Maddening, but not surprising. Business as usual, really. Earlier this week, Japan's nuclear power industry announced that the amount of radioactivity which spewed out of the damaged Fukushima nuclear reactor was more than twice the original estimate of just 3 months ago. More than twice. The same report also said that the Japanese people should have been told (but were not) that radioactive contamination caused by Fukushima in even faraway neighborhoods was 1,000 times "normal", far higher than those levels believed to cause long-term health problems. The reason the people were not told is that Japan's nuclear power industry didn't trust the radioactivity estimates being generated by their own radioactivity monitoring systems. This episode really takes you inside the mind of the polluter when it comes to protecting the people's health. You see what happened here? The Fukushima polluters trusted the low "estimates" of the contamination, and so told the public about them, but didn't trust the high "estimates", and so kept them a secret. What I've learned from suing polluters over the last eleven years is that they ALWAYS underestimate the contamination they have caused, how many people it affects, and how much risk it poses to human health. Here's my experience: As I said a few blogs ago, in my first case, the polluter's environmental consultant confidently assured the worried families living near the industrial plant that they were at no risk because the contaminated groundwater had not moved off of plant property......when later testing would show that it had moved ALMOST THREE MILES off of plant property. A few cases later, the people running the leaking landfill were "confident" that dangerous, explosive methane gas had not migrated off the landfill property.....and then testing revealed that the methane had in fact moved THREE-QUARTERS OF A MILE off the property, and had settled underneath hundreds of homes near the landfill. More recently, after the company which owned the polluted plant found chemical contamination in the air inside a home near the plant, it was so confident that this home's contamination was an isolated incident that it didn't test other area homes for another three years.....and when it finally did, it found chemical contamination IN EVERY HOME it tested. This is what you learn: polluters always underestimate pollution. Always. So, are these so-called "estimates" really just lies the polluter is telling? Or, are the polluters' low estimates just honest mistakes made in the heat of the moment....in the rush of trying to get information "out the door"? For those of you inclined to believe that these habitually low estimates are just honest mistakes, ask yourselves this: when was the last time you heard a polluter OVER-estimate the pollution it caused? I can say that the next time I hear this will be the first. If polluters' incorrect "estimates" are truly honest mistakes, then sometimes the estimate should be low, and sometimes it should be high, right? Isn't that how honest mistakes work? Not too low ALL THE TIME, right? One justification for underestimates which I hear often --from both polluters and people in government who are supposed to protect the public, but often sound like polluters' spokespeople-- is that "we don't want to alarm anyone with big, scary pollution numbers". So, what, you lie to them? You give them phony low estimates, so they won't worry....because they will have no reason to know that they SHOULD be worried? Especially from government, this kind of behavior is shameful. It's not the government's job, or the polluter's for that matter, to lull people into a false sense of security. It's to tell them the truth, so that they can protect themselves. So are polluters liars, who purposefully underestimate their pollution? Or are they habitual mistake makers--idiots, really--who just can't get it right? The real answer is that it doesn't matter. While we can debate forever whether the liar-polluter or the idiot-polluter is more dangerous to your family's health, the truth is that they both are very dangerous, and should not be trusted to help you make decisions about how to protect your family.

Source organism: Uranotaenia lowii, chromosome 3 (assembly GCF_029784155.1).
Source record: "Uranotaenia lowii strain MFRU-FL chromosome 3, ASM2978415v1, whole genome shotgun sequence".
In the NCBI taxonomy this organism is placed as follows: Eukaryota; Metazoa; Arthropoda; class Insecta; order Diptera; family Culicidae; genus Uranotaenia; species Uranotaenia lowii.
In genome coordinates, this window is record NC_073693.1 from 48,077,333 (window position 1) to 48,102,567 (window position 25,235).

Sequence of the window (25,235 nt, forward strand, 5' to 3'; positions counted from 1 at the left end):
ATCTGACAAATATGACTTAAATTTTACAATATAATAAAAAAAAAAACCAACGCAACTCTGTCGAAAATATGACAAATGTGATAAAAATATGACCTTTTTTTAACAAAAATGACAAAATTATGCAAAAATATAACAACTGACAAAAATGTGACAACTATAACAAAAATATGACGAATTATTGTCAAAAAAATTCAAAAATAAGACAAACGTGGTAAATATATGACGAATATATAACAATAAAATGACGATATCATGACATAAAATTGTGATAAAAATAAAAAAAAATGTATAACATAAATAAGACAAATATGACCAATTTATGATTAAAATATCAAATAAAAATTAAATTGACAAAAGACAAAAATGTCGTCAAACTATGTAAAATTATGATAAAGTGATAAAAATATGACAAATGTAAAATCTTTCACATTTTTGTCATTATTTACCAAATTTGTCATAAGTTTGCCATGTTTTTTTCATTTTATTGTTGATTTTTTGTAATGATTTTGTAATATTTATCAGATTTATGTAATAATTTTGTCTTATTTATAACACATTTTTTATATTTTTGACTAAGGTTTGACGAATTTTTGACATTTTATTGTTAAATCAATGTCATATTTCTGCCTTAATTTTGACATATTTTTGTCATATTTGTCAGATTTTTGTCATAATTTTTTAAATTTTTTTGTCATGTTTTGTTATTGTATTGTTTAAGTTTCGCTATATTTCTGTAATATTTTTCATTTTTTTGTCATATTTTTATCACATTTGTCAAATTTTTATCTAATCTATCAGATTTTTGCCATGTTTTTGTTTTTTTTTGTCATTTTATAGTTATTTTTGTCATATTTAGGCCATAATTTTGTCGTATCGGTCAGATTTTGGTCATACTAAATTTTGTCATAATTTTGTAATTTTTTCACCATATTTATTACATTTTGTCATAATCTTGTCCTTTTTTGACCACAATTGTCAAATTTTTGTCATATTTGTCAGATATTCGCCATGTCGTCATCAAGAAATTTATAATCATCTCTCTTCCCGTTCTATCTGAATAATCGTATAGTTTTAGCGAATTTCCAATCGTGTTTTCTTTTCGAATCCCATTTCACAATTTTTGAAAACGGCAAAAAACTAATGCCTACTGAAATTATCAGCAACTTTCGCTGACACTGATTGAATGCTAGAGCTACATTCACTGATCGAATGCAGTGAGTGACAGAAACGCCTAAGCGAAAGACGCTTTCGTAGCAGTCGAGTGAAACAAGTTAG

(1) Get smart. Find out the names of the polluting chemicals. You will usually learn them, as most of our clients have, from a newspaper article or TV story, or from a letter or knock on the door from a government official. You need to know the chemicals' names, so that you can learn about how they may affect your family's health. Here's a good website with commonsense information about the health affects of most chemicals found in polluted water, air and soil. When you learn this information, you will then understand what you must do to minimize, or eliminate altogether, your family's exposure to the pollution. (2) Get control. You need reliable information in order to protect yourself and your family. And you need it sooner, rather than later. So, resolve that you will take responsibility for getting answers, and not wait for government, or the polluting company, to decide when to give them to you. Government tends to move slowly, and its resources for protecting the environment are usually stretched very thin. The polluting company may wish, in order to save money or its reputation, to down play the extent of the pollution it has caused, or even deny that there is any problem at all. So don't settle for getting answers, or the problem getting fixed, on their timetable. It's your family, not theirs, that's living with the problem. (3) Get noisy. The old adage that "The squeaky wheel gets the grease" applies big time to fixing pollution problems. So you must make some noise - to get answers, get heard, and get your problem solved sooner, rather than later. Because polluted water, air or soil typically affect many families, not just one, neighbors can make noise by banding together to do the necessary research, make phone calls, hold informational meetings and rallies, etc. Another way to make noise is to enlist the help of local newspapers and TV in making the pollution in your neighborhood a high profile story that puts pressure on government to fix it. (4) Get a lawyer. Fighting pollution in your neighborhood is usually scientifically and legally complicated. The company that polluted your neighborhood has had a lawyer working - often behind the scenes, and for years - to get her client "off the hook" for the problem it caused. And that lawyer has hired scientists to help accomplish this goal, usually by offering theories about why the company really didn't do anything wrong, or about how the pollution isn't really as widespread or dangerous as it truthfully may be. While you will never have the money that the company has to pay lawyers and scientists, hiring an experienced environmental lawyer of your own is the best way to get some power on your side, and use the legal system to help you get the answers and solution that you need. (5) Get tough. Don't panic. When you arm yourself with reliable information, band together with your neighbors, and hire a good lawyer to do battle with the polluter, you have taken the most important steps to protecting your family. While panic is an understandable human reaction to first learning that your family's water, air or soil may be polluted, don't allow those feelings to cause you to lose sight of those steps - like the ones we mention above - that you must take to protect the people who matter to you most. The opposite of panic - denial - is also an emotion to be avoided. Pretending that there is no problem does not take you and your family out of harms' way... it keeps you there. Get informed. Get represented. Get moving.